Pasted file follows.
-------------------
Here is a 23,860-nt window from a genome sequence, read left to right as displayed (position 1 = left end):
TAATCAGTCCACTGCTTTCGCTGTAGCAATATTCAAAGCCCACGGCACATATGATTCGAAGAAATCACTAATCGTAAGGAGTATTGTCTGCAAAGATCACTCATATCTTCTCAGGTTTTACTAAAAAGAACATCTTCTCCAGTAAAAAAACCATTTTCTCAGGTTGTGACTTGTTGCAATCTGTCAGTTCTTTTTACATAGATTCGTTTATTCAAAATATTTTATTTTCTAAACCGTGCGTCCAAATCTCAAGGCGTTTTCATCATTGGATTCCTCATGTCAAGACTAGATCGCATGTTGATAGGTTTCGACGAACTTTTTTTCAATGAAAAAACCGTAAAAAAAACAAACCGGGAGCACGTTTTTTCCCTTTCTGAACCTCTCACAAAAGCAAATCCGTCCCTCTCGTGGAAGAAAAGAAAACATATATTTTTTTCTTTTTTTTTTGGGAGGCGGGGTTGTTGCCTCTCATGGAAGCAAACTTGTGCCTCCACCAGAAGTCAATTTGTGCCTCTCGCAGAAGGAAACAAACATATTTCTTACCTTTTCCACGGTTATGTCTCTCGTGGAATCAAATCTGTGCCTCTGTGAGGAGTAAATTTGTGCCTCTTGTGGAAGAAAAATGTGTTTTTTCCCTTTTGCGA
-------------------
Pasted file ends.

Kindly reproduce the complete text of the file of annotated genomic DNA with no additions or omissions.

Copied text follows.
Here is a 23,860-nt window from a genome sequence, read left to right as displayed (position 1 = left end):
TAATCAGTCCACTGCTTTCGCTGTAGCAATATTCAAAGCCCACGGCACATATGATTCGAAGAAATCACTAATCGTAAGGAGTATTGTCTGCAAAGATCACTCATATCTTCTCAGGTTTTACTAAAAAGAACATCTTCTCCAGTAAAAAAACCATTTTCTCAGGTTGTGACTTGTTGCAATCTGTCAGTTCTTTTTACATAGATTCGTTTATTCAAAATATTTTATTTTCTAAACCGTGCGTCCAAATCTCAAGGCGTTTTCATCATTGGATTCCTCATGTCAAGACTAGATCGCATGTTGATAGGTTTCGACGAACTTTTTTTCAATGAAAAAACCGTAAAAAAAACAAACCGGGAGCACGTTTTTTCCCTTTCTGAACCTCTCACAAAAGCAAATCCGTCCCTCTCGTGGAAGAAAAGAAAACATATATTTTTTTCTTTTTTTTTTGGGAGGCGGGGTTGTTGCCTCTCATGGAAGCAAACTTGTGCCTCCACCAGAAGTCAATTTGTGCCTCTCGCAGAAGGAAACAAACATATTTCTTACCTTTTCCACGGTTATGTCTCTCGTGGAATCAAATCTGTGCCTCTGTGAGGAGTAAATTTGTGCCTCTTGTGGAAGAAAAATGTGTTTTTTCCCTTTTGCGA